Why does my t-test fail?
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Entering edit mode
11 months ago
C_sinensis ▴ 30

Hello, I am trying to perform a t-test in python to estimate if the expression of a gene is statistically different between two clusters of cells in an scRNA-seq experiment.

When I do the following:

from scipy import stats as st
st.ttest_ind(counts[gene_1], counts[gene_2])


I get a p-value for some of my comparisons. In others, however, I get the following:

Ttest_indResult(statistic=nan, pvalue=nan)


A nan instead of a p-value.

Please correct me if I am wrong, but I think a t-test requires the data to be normally distributed. I have log-transformed my gene counts, which should help with that, but I still get a very zero-inflated distribution. Find below histograms of the expression of a gene in two clusters of cells for which a t-test returns a nan value:

And here is a histogram of the expression of another gene in two clusters of cells for which a t-test returns a valid p-value:

It looks like that the reason is the low expression level of the cells that express some of the gene. But I don't understand why this leads to a nan p-value.

I have a number of questions: Am I doing right using a t-test in this case? Is there another test I should be using instead? What should I do with these nan p-values, or how should I avoid them? Any help understanding what is going on would be so useful.

Thanks so much and my apologies in advance for my poor knowledge in statistics.

t-test • 1.1k views
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I would suggest that you always try to use wrappers to run statistical tests, I am pretty sure that in Python something like Scanpy has differential testing routines that you can apply. The same goes for Seurat and Bioconductor. It is also not really meaningful to test a single gene but rather test all genes and then see whether your gene survival the FDR correction. After all (sc)RNA-seq is an assay to probe all genes and not just a single one and as such measurements are not independent and it is probably not appropriate to just t-test single genes. Check Scanby if you're in python and do not implement testing yourself, too many caveats.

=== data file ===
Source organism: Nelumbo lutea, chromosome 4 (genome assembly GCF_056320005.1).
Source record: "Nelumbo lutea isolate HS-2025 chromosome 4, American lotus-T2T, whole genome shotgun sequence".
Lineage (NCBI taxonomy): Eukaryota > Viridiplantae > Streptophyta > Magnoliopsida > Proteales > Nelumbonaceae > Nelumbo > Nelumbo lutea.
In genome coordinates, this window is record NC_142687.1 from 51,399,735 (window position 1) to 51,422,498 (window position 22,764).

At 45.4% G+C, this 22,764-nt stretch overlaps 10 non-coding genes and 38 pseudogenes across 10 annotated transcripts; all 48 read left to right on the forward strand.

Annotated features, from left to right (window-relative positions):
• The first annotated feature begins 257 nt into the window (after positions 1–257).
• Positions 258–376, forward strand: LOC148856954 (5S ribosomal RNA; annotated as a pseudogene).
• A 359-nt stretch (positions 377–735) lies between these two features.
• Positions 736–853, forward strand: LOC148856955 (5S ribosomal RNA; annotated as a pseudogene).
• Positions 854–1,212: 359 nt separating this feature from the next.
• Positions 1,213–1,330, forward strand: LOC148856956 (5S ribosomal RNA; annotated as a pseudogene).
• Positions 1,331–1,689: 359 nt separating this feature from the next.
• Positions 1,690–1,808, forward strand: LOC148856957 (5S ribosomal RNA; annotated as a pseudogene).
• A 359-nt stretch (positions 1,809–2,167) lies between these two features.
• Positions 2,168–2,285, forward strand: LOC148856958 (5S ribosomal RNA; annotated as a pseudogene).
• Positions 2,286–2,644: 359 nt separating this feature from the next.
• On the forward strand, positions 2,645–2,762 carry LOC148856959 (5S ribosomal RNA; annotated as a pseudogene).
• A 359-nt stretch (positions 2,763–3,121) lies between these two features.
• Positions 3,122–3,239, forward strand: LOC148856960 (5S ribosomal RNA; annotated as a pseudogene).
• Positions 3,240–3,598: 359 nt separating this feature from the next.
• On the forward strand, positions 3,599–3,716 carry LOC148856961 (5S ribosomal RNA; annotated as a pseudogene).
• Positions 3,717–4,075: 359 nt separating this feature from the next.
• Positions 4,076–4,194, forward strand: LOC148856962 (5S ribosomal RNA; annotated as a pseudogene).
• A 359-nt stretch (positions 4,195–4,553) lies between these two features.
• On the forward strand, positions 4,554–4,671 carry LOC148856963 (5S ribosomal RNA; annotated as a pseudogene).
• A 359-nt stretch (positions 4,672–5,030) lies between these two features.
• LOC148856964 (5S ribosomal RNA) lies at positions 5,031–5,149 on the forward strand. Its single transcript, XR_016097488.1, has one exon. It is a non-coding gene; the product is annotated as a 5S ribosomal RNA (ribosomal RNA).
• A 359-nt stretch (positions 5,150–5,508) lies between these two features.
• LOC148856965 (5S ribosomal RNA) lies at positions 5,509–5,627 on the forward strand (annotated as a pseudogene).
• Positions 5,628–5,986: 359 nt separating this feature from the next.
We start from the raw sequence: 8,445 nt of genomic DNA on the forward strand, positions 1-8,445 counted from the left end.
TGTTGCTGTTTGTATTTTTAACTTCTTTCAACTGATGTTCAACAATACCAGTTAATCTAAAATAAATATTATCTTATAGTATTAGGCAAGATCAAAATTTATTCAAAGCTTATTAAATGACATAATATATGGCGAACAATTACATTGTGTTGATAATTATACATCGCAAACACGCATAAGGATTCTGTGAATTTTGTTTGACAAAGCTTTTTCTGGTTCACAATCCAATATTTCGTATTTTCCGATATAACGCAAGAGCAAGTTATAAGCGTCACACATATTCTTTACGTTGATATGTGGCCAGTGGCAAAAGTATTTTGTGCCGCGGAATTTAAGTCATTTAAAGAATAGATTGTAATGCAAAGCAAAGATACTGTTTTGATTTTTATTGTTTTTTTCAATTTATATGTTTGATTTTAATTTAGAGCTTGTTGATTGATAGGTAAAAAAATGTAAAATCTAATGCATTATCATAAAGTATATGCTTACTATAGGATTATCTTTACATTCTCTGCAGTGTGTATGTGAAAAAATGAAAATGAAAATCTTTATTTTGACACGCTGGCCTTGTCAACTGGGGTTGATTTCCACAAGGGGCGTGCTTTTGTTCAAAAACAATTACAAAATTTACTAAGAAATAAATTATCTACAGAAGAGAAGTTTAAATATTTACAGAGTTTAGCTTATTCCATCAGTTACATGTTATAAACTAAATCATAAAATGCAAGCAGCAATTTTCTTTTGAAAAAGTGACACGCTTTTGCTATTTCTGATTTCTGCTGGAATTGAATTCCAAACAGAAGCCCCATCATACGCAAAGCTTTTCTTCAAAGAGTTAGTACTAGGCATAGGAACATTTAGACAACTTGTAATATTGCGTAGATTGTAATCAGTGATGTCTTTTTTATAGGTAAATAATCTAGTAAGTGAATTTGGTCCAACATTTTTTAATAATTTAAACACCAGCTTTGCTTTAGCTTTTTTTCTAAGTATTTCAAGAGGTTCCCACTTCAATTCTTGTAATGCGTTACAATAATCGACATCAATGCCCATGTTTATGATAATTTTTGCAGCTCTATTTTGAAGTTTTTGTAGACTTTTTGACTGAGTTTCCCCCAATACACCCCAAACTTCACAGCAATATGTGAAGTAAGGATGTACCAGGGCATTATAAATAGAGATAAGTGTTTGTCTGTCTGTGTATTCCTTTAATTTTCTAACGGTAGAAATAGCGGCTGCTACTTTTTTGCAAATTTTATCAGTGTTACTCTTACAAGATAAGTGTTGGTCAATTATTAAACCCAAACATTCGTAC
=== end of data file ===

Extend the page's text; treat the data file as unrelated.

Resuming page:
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Entering edit mode
11 months ago

A t-test requires normally distributed values if you want the assumptions to be upheld and the results to be reliable. It's often used on non-normal data, most data is not perfectly normal, and you can decide if your data is close enough. In this case, looking at your histograms, I'd say NO, this is not going to give reliable estimates. The idea of the t-test is to evaluate if the means are different, and the mean of your datasets are probably not well defined right now. Mostly zero. Still, the software doesn't know this and will give you results regardless of their validity. The nan means something else failed.

What are counts[gene_1] and counts[gene_2] anyway? Maybe all zero, then there is no way to calculate the variability and no way to say if the means are different. It can't calculate a p-value. But if you were to look and see it's a bunch of 0, you'd know right away with no statistical test that the means are in fact the same. Or the gene was not covered in your experiment and there's no evidence one way or the other. That's why it cant give you a p-value.

Maybe you shouldn't be running a bunch of t-tests; what are you really trying to accomplish here? Differential Gene Expression is a solved problem with many tools available with more advanced hypothesis testing and multiple test correction embedded.

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Entering edit mode
11 months ago
Renesh ★ 2.1k

The two-sample t-test is not appropriate here. t-test assumes underlying data for each sample is approximately normally distributed. But, your scRNA-seq data does not look approximately normally distributed. scRNA-seq has an abundance of zero expression counts, which may make standard error for t-test close to zero, or you have NaN values in one of your datasets, and hence you get NaN values for test statistics and p value. Read more about t-test here https://www.reneshbedre.com/blog/ttest.html

In this case, you should perform filtering on scRNA-seq to keep the genes with nonzero expression for at least certain cells and run the test again. Read more here for scRNA-seq filtering https://www.nature.com/articles/nmeth.4263